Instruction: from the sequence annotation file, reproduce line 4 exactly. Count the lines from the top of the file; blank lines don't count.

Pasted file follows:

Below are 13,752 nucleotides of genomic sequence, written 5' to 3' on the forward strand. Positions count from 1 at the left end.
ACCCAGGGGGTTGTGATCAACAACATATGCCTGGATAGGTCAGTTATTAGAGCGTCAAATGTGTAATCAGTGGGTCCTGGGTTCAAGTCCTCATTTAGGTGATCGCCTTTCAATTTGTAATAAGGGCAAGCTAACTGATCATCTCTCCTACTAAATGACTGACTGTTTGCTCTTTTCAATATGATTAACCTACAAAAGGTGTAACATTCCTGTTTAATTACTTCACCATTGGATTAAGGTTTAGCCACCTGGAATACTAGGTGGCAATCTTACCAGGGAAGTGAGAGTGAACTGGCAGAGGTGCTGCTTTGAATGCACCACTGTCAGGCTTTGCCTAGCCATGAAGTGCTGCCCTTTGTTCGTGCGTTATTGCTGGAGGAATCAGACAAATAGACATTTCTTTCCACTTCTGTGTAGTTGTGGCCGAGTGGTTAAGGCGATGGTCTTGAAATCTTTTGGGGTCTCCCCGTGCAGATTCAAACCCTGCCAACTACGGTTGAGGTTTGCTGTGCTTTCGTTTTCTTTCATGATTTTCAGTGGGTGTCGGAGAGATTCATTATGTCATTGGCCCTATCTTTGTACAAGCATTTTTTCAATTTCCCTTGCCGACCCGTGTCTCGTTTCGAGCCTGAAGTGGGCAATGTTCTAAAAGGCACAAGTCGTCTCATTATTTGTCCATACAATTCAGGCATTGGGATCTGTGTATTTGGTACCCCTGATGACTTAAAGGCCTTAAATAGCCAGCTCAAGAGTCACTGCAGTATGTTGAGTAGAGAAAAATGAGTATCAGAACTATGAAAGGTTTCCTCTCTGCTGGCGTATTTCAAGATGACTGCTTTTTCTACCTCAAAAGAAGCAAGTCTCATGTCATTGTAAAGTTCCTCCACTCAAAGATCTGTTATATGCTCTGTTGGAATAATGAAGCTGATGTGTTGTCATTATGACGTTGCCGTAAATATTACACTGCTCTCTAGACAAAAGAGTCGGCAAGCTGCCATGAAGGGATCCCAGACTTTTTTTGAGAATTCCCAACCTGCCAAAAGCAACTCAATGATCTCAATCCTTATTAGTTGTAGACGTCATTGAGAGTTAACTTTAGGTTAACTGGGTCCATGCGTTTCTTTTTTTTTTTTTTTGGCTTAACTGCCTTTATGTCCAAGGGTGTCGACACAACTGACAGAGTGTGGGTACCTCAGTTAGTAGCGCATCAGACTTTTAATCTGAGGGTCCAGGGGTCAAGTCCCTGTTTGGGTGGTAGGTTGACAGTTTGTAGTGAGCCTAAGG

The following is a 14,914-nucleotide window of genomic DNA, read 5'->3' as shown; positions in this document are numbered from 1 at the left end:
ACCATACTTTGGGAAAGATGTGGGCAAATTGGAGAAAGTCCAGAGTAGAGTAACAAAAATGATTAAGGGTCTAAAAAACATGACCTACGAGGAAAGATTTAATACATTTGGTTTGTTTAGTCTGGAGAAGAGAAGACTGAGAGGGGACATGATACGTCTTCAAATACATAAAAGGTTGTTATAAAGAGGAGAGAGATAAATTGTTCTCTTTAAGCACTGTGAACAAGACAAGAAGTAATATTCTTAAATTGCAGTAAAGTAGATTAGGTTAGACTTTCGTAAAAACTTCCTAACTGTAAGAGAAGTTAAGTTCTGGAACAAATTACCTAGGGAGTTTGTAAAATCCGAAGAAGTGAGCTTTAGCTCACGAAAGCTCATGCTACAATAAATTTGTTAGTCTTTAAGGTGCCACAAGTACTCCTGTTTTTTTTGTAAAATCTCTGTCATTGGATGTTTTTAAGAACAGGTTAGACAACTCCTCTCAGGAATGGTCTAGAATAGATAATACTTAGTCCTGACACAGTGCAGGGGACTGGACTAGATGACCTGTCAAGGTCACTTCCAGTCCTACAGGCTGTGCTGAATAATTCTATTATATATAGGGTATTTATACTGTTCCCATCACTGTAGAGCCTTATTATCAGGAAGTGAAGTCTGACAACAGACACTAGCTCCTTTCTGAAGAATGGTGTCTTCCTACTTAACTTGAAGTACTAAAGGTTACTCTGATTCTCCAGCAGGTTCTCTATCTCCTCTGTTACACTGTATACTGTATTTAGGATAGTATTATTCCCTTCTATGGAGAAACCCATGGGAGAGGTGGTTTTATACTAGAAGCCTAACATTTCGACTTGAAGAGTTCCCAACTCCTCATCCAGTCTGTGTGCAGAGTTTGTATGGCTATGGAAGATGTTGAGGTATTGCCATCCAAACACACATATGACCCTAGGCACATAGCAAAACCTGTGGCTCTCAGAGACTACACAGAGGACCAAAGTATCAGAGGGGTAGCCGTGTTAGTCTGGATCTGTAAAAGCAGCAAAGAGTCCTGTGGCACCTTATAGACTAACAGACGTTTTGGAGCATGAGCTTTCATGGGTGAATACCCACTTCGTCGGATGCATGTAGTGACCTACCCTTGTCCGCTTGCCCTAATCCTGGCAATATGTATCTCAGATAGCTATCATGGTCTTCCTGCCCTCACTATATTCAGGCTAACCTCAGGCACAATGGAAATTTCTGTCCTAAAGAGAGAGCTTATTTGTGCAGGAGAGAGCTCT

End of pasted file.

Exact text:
ACCATACTTTGGGAAAGATGTGGGCAAATTGGAGAAAGTCCAGAGTAGAGTAACAAAAATGATTAAGGGTCTAAAAAACATGACCTACGAGGAAAGATTTAATACATTTGGTTTGTTTAGTCTGGAGAAGAGAAGACTGAGAGGGGACATGATACGTCTTCAAATACATAAAAGGTTGTTATAAAGAGGAGAGAGATAAATTGTTCTCTTTAAGCACTGTGAACAAGACAAGAAGTAATATTCTTAAATTGCAGTAAAGTAGATTAGGTTAGACTTTCGTAAAAACTTCCTAACTGTAAGAGAAGTTAAGTTCTGGAACAAATTACCTAGGGAGTTTGTAAAATCCGAAGAAGTGAGCTTTAGCTCACGAAAGCTCATGCTACAATAAATTTGTTAGTCTTTAAGGTGCCACAAGTACTCCTGTTTTTTTTGTAAAATCTCTGTCATTGGATGTTTTTAAGAACAGGTTAGACAACTCCTCTCAGGAATGGTCTAGAATAGATAATACTTAGTCCTGACACAGTGCAGGGGACTGGACTAGATGACCTGTCAAGGTCACTTCCAGTCCTACAGGCTGTGCTGAATAATTCTATTATATATAGGGTATTTATACTGTTCCCATCACTGTAGAGCCTTATTATCAGGAAGTGAAGTCTGACAACAGACACTAGCTCCTTTCTGAAGAATGGTGTCTTCCTACTTAACTTGAAGTACTAAAGGTTACTCTGATTCTCCAGCAGGTTCTCTATCTCCTCTGTTACACTGTATACTGTATTTAGGATAGTATTATTCCCTTCTATGGAGAAACCCATGGGAGAGGTGGTTTTATACTAGAAGCCTAACATTTCGACTTGAAGAGTTCCCAACTCCTCATCCAGTCTGTGTGCAGAGTTTGTATGGCTATGGAAGATGTTGAGGTATTGCCATCCAAACACACATATGACCCTAGGCACATAGCAAAACCTGTGGCTCTCAGAGACTACACAGAGGACCAAAGTATCAGAGGGGTAGCCGTGTTAGTCTGGATCTGTAAAAGCAGCAAAGAGTCCTGTGGCACCTTATAGACTAACAGACGTTTTGGAGCATGAGCTTTCATGGGTGAATACCCACTTCGTCGGATGCATGTAGTGACCTACCCTTGTCCGCTTGCCCTAATCCTGGCAATATGTATCTCAGATAGCTATCATGGTCTTCCTGCCCTCACTATATTCAGGCTAACCTCAGGCACAATGGAAATTTCTGTCCTAAAGAGAGAGCTTATTTGTGCAGGAGAGAGCTCT